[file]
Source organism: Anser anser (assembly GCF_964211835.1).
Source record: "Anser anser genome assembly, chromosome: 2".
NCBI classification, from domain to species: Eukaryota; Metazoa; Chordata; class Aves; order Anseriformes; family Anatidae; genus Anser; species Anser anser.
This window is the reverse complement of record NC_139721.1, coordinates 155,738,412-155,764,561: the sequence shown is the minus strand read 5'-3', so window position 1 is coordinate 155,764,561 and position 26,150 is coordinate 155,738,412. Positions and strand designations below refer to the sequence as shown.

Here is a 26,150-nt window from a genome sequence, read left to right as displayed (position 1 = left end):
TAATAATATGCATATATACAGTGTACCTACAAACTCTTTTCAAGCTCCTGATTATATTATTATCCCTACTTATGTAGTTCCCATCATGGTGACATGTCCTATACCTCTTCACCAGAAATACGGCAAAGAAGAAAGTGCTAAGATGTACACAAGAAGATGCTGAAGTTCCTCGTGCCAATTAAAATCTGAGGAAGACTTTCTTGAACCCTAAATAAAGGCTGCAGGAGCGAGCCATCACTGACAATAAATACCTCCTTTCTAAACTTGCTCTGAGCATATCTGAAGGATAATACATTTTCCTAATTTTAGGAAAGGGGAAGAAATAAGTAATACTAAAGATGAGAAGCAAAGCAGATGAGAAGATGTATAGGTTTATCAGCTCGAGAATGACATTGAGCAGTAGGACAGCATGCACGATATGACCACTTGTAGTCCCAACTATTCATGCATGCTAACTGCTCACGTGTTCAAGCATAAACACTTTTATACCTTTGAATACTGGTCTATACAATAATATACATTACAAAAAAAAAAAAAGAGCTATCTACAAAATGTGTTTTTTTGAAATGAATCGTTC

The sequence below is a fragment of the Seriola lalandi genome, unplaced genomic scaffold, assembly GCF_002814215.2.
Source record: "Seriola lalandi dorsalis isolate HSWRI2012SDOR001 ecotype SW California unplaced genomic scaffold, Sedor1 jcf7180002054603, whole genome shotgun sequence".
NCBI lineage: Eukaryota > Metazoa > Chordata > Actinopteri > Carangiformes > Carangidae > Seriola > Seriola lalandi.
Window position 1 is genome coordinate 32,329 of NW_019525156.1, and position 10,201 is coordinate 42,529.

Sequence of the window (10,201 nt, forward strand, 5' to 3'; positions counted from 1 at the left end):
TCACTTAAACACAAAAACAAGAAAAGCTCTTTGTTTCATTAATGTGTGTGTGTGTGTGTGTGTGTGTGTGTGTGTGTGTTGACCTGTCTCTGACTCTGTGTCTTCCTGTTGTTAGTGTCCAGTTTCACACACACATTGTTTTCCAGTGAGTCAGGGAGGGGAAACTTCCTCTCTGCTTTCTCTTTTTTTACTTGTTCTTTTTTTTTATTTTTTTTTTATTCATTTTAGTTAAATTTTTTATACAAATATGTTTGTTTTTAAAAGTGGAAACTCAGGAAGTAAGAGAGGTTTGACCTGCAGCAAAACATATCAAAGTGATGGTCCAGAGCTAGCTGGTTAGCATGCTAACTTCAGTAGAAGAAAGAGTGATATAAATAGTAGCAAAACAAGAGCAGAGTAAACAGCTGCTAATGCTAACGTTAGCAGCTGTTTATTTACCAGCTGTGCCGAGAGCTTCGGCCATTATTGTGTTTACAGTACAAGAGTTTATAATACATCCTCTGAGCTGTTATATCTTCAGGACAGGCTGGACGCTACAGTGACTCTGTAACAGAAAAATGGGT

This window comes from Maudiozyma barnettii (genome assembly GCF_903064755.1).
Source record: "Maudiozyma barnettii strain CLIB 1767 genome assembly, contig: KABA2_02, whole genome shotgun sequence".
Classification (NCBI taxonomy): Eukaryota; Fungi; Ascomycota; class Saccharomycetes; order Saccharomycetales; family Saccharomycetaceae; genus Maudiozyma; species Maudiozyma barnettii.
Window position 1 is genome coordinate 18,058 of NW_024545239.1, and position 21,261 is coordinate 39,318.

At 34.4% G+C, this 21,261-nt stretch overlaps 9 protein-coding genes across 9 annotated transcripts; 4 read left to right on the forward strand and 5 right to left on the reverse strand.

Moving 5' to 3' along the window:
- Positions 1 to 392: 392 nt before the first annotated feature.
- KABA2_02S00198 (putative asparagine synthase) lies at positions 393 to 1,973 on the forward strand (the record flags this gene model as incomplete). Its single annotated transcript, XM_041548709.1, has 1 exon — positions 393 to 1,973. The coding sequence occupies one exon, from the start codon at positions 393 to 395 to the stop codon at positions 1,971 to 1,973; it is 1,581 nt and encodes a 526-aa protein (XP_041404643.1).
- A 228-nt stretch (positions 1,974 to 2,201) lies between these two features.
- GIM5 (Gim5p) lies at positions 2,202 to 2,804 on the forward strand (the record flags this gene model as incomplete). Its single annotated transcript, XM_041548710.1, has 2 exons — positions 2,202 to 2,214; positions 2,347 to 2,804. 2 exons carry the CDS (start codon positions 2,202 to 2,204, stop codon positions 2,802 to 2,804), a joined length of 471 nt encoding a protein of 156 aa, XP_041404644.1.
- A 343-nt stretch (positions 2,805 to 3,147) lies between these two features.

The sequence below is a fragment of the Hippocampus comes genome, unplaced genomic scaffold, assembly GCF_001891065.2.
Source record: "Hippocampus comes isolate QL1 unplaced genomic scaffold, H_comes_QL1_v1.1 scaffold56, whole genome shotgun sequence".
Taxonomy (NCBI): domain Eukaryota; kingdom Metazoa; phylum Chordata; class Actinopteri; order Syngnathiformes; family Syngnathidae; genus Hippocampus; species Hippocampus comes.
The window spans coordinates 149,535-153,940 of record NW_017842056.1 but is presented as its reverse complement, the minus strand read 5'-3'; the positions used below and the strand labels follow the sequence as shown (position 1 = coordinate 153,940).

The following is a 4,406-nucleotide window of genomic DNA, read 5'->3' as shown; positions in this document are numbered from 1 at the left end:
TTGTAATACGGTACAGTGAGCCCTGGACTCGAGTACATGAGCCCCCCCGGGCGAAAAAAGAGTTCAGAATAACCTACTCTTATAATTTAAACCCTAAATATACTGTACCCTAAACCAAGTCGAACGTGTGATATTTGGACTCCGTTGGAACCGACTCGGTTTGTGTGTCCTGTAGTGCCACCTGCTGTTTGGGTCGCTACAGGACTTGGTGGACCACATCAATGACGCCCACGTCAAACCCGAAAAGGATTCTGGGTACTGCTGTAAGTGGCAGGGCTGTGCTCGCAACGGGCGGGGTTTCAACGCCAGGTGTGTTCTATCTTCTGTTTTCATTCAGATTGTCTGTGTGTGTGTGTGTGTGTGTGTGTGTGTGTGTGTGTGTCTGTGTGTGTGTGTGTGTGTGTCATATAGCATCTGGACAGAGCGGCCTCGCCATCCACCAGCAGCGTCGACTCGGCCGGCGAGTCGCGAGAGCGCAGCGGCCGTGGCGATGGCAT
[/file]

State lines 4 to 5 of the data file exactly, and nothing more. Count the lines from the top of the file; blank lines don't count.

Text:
This window is the reverse complement of record NC_139721.1, coordinates 155,738,412-155,764,561: the sequence shown is the minus strand read 5'-3', so window position 1 is coordinate 155,764,561 and position 26,150 is coordinate 155,738,412. Positions and strand designations below refer to the sequence as shown.

Here is a 26,150-nt window from a genome sequence, read left to right as displayed (position 1 = left end):